Visual Basic 2008 is just one of the languages you can use to program your applications. The language is only one aspect of a Windows application. The visual interface of the application isn’t tied to a specific language, and the same tools you’ll use to develop your application’s interface will also be used by all programmers, regardless of the language they’ll use to code the application.
To simplify the process of application development, Visual Studio provides an environment that’s common to all languages, which is known as an integrated development environment (IDE). The purpose of the IDE is to enable the developer to do as much as possible with visual tools, before writing code.
The IDE provides tools for designing, executing, and debugging your applications. It will be a while before you explore all the elements of the IDE, and I will explain the various items as needed in the course of the tutorial. In this section, you’ll look at the basic components of the IDE needed to build simple Windows applications. You’ll learn how its tools allow you to quickly design the user interface of your application, as well as how to program the application.
The IDE is your second desktop, and you’ll be spending most of your productive hours in this environment.
The Start Page in Visual Studio 2008
When you run Visual Studio 2008 for the first time, you will be prompted to select the type of projects you plan to build with Visual Studio, so that the environment can be optimized for that specific type of development. I’m assuming that you have initially selected the Visual Basic Development settings, which will optimize your copy of Visual Studio for building Windows and web applications with Visual Basic 2008. You can always change these settings, as explained at the end of this section.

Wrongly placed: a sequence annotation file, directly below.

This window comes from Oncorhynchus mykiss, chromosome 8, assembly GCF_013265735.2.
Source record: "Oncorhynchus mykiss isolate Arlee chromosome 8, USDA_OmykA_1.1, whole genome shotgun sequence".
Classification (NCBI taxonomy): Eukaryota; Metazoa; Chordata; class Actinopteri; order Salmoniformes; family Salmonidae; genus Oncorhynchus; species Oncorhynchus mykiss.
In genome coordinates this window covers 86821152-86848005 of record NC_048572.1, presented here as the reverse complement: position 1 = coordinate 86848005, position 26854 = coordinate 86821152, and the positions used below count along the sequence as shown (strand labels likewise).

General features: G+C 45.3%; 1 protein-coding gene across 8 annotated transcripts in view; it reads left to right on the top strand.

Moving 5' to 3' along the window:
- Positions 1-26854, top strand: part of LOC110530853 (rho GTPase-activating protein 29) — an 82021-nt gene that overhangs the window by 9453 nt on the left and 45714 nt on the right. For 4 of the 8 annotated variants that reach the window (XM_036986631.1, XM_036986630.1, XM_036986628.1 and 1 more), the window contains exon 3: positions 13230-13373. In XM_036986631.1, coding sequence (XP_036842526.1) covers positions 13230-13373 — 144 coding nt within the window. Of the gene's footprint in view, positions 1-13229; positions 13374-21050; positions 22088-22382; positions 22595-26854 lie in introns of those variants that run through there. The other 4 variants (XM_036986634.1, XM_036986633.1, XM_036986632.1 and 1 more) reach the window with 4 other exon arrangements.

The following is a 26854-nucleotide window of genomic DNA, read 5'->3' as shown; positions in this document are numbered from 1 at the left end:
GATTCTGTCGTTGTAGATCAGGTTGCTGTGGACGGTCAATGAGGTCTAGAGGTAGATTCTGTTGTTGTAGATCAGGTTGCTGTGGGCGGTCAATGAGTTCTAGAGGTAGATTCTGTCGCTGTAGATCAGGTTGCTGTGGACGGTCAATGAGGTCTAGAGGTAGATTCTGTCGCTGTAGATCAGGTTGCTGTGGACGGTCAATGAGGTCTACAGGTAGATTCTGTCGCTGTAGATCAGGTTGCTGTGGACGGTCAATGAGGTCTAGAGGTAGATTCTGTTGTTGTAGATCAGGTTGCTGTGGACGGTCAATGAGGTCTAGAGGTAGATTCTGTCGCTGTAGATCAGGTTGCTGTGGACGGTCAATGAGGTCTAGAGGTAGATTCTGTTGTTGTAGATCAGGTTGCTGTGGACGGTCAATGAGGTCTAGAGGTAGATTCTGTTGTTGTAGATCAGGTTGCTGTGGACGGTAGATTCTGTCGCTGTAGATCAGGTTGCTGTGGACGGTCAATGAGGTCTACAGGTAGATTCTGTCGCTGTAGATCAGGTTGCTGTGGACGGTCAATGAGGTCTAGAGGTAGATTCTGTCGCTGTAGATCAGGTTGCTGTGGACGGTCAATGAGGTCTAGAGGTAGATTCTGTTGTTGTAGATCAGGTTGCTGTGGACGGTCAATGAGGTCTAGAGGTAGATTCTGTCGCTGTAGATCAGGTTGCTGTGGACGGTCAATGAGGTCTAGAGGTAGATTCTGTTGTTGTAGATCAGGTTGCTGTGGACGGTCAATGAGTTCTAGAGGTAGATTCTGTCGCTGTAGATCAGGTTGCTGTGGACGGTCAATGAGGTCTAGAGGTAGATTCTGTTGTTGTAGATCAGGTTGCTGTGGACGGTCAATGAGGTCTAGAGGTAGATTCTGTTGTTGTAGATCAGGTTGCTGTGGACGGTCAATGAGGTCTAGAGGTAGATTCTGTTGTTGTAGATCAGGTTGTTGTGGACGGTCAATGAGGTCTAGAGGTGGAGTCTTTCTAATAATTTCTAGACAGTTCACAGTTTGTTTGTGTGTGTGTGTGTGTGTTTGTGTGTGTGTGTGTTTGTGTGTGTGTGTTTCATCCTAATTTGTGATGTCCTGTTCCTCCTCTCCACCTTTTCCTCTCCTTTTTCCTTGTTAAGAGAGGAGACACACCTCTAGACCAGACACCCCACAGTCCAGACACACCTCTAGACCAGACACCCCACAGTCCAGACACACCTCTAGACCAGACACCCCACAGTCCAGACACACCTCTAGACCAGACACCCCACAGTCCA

After the initial configuration, you will see a window similar to the one shown in Figure 1.1. The Recent Projects pane will be empty, of course, unless you have already created some test projects. Visual Studio 2008 will detect the settings of a previous installation, so if you’re upgrading from an earlier version of Visual Studio, the initial screen will not be identical to the one shown in Figure 1.1.
Figure 1.1 – Visual Studio 2008 Start Page
On the Start Page of Visual Studio, you will see the following panes:
- Recent Projects – Here you see a list of the projects you opened most recently with Visual Studio, and you can select the one you want to open again— chances are that you will continue working on the same project as the last time. Each project’s name is a hyperlink, and you can open it by clicking its name. At the bottom of the Recent Projects section are two hyperlinks, for opening or creating another project.
- MSDN: Visual Studio – This section is a browser window that displays an MSDN (the Microsoft Developer Network, which is the definitive resource for all Microsoft technologies and products) page when the computer is connected to the Internet. In this section, you will see news about Visual Studio, the supported languages, articles, and other interesting bits of information.
- Getting Started – This section contains links to basic programming tasks in the product’s documentation.
- Visual Studio Headlines – This section contains links to announcements and other news of interest to VB developers.
Most developers will skip the Start Page. To do so, open the Tools menu and choose the Import And Export Settings command to start a configuration wizard. In the first dialog box of the wizard, select the Reset All Settings check box and click the Next button. The next screen of the wizard prompts you for the location where the new settings will be saved, so that Visual Studio can read them every time it starts. Leave the default location as is and click Next again to see the last screen of the wizard, in which you’re prompted to select a default collection of settings. This collection depends on the options you’ve installed on your system. I installed Visual Studio 2008 with Visual Basic only on my system, and I was offered the following options: General Development Settings, Visual Basic Development Settings, and Web Development Settings. For the default configuration of my copy of Visual Studio 2008, and for the purposes of this tutorial, I chose the Visual Basic Development Settings, so that Visual Studio could optimize the environment for a typical VB developer. Click the Finish button to see a summary of the process and then close the wizard.